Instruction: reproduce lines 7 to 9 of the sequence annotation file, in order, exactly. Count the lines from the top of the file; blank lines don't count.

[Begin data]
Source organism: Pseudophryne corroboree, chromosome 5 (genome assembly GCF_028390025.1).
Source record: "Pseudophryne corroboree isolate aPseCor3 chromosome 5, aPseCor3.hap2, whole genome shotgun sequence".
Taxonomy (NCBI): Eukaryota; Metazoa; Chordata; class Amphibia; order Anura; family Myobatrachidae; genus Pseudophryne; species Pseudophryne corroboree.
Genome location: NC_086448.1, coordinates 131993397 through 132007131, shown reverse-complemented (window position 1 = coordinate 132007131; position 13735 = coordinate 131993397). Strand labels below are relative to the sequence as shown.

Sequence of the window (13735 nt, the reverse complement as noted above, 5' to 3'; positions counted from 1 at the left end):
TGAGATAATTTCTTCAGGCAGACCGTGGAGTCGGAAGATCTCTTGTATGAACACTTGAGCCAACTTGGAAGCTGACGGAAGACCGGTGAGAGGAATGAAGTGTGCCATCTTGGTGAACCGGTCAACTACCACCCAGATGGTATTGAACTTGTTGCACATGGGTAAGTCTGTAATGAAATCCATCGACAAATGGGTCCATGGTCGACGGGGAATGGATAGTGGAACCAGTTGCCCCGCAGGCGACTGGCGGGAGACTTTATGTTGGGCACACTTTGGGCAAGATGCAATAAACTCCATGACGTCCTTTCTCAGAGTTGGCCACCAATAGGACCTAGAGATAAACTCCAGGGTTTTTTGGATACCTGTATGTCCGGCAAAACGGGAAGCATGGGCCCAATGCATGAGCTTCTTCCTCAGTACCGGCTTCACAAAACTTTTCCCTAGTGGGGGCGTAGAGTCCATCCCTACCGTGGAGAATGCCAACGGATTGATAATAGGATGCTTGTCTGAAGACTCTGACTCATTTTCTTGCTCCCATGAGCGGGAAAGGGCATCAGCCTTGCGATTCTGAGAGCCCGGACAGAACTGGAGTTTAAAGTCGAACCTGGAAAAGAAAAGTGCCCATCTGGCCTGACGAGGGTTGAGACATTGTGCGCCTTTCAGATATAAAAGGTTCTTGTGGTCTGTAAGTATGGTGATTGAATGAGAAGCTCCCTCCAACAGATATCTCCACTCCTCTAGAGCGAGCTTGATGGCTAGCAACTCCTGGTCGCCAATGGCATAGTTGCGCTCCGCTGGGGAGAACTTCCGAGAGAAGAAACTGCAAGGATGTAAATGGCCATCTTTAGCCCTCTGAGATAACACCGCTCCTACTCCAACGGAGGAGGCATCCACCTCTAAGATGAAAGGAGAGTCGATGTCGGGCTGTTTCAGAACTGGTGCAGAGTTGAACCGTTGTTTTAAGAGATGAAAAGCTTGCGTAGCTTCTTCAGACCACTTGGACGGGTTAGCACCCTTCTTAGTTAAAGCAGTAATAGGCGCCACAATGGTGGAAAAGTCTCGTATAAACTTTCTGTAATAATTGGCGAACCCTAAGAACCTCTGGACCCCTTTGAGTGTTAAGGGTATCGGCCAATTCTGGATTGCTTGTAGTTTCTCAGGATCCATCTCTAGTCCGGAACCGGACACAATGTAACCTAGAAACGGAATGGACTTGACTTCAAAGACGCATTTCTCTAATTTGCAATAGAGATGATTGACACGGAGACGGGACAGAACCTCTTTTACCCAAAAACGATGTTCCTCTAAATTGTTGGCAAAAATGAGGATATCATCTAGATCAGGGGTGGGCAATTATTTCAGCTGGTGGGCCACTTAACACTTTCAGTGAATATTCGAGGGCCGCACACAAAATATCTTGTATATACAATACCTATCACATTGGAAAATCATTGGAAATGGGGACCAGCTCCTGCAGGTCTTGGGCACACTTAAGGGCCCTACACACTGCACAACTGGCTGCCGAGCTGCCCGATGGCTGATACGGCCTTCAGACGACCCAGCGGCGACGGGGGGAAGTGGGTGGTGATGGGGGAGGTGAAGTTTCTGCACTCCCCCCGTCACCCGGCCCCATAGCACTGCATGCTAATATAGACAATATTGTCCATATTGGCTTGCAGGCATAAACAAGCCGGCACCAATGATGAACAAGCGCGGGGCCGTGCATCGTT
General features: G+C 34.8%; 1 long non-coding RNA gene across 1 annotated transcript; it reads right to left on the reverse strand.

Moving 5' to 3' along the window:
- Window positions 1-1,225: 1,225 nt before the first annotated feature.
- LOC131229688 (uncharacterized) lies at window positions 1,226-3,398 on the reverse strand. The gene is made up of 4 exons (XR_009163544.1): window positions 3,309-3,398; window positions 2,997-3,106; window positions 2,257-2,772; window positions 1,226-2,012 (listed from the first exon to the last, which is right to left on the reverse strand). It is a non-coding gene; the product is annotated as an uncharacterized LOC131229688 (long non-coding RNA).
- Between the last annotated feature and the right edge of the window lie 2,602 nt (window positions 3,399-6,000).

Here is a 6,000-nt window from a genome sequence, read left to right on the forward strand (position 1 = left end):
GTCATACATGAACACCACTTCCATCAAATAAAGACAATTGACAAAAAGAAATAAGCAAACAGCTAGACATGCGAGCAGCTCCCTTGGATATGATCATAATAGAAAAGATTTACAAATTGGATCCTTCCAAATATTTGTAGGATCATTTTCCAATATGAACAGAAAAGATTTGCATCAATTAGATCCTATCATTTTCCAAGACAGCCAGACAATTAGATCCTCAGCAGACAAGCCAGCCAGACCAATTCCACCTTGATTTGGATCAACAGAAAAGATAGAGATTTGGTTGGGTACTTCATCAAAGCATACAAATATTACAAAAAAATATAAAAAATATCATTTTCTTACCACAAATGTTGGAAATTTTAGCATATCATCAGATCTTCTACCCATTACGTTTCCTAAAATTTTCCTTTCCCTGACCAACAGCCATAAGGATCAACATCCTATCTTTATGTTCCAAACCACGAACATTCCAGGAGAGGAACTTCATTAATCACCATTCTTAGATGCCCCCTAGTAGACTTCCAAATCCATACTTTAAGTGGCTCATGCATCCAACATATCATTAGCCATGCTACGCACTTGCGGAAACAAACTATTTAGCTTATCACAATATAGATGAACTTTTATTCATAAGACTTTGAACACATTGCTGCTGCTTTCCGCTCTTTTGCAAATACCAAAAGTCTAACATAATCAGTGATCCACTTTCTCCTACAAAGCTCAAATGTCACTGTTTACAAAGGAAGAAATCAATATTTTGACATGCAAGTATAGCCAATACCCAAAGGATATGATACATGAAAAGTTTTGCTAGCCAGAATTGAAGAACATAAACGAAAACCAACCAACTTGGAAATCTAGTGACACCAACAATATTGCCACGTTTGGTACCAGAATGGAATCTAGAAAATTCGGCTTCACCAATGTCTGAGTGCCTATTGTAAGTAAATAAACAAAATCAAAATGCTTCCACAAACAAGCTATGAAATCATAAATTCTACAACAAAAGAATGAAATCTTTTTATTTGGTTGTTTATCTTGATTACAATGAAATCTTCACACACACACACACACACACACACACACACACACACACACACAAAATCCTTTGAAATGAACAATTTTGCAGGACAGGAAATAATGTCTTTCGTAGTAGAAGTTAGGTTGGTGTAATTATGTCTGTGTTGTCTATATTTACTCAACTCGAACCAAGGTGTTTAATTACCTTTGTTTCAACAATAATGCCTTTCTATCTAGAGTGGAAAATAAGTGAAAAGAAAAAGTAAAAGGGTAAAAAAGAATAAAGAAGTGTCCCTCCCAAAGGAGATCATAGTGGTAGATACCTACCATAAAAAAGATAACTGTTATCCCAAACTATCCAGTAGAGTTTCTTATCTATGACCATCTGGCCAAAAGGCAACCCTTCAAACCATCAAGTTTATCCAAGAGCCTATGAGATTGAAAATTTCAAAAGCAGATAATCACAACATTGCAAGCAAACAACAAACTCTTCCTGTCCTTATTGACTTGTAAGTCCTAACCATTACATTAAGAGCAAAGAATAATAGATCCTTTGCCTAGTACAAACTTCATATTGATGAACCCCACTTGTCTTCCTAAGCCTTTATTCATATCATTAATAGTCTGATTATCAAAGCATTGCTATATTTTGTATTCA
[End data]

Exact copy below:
General features: G+C 34.8%; 1 long non-coding RNA gene across 1 annotated transcript; it reads right to left on the reverse strand.

Moving 5' to 3' along the window:
- Window positions 1-1,225: 1,225 nt before the first annotated feature.